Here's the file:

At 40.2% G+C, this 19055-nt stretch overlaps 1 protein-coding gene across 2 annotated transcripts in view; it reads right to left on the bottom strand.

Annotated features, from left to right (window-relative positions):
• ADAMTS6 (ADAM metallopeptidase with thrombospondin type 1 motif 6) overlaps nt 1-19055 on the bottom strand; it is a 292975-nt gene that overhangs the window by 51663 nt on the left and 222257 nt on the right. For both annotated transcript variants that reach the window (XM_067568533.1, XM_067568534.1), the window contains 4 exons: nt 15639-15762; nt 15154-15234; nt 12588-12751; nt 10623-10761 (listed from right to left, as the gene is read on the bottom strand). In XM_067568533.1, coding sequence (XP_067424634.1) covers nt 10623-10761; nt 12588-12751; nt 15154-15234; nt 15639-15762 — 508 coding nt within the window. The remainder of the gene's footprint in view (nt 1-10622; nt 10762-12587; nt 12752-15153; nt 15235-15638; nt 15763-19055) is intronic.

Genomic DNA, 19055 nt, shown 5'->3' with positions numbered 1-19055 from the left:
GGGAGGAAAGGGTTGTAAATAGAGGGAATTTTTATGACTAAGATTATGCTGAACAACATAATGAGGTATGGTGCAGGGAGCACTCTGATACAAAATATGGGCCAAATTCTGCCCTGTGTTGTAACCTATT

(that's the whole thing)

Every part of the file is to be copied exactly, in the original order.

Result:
At 40.2% G+C, this 19055-nt stretch overlaps 1 protein-coding gene across 2 annotated transcripts in view; it reads right to left on the bottom strand.

Annotated features, from left to right (window-relative positions):
• ADAMTS6 (ADAM metallopeptidase with thrombospondin type 1 motif 6) overlaps nt 1-19055 on the bottom strand; it is a 292975-nt gene that overhangs the window by 51663 nt on the left and 222257 nt on the right. For both annotated transcript variants that reach the window (XM_067568533.1, XM_067568534.1), the window contains 4 exons: nt 15639-15762; nt 15154-15234; nt 12588-12751; nt 10623-10761 (listed from right to left, as the gene is read on the bottom strand). In XM_067568533.1, coding sequence (XP_067424634.1) covers nt 10623-10761; nt 12588-12751; nt 15154-15234; nt 15639-15762 — 508 coding nt within the window. The remainder of the gene's footprint in view (nt 1-10622; nt 10762-12587; nt 12752-15153; nt 15235-15638; nt 15763-19055) is intronic.

Genomic DNA, 19055 nt, shown 5'->3' with positions numbered 1-19055 from the left:
GGGAGGAAAGGGTTGTAAATAGAGGGAATTTTTATGACTAAGATTATGCTGAACAACATAATGAGGTATGGTGCAGGGAGCACTCTGATACAAAATATGGGCCAAATTCTGCCCTGTGTTGTAACCTATT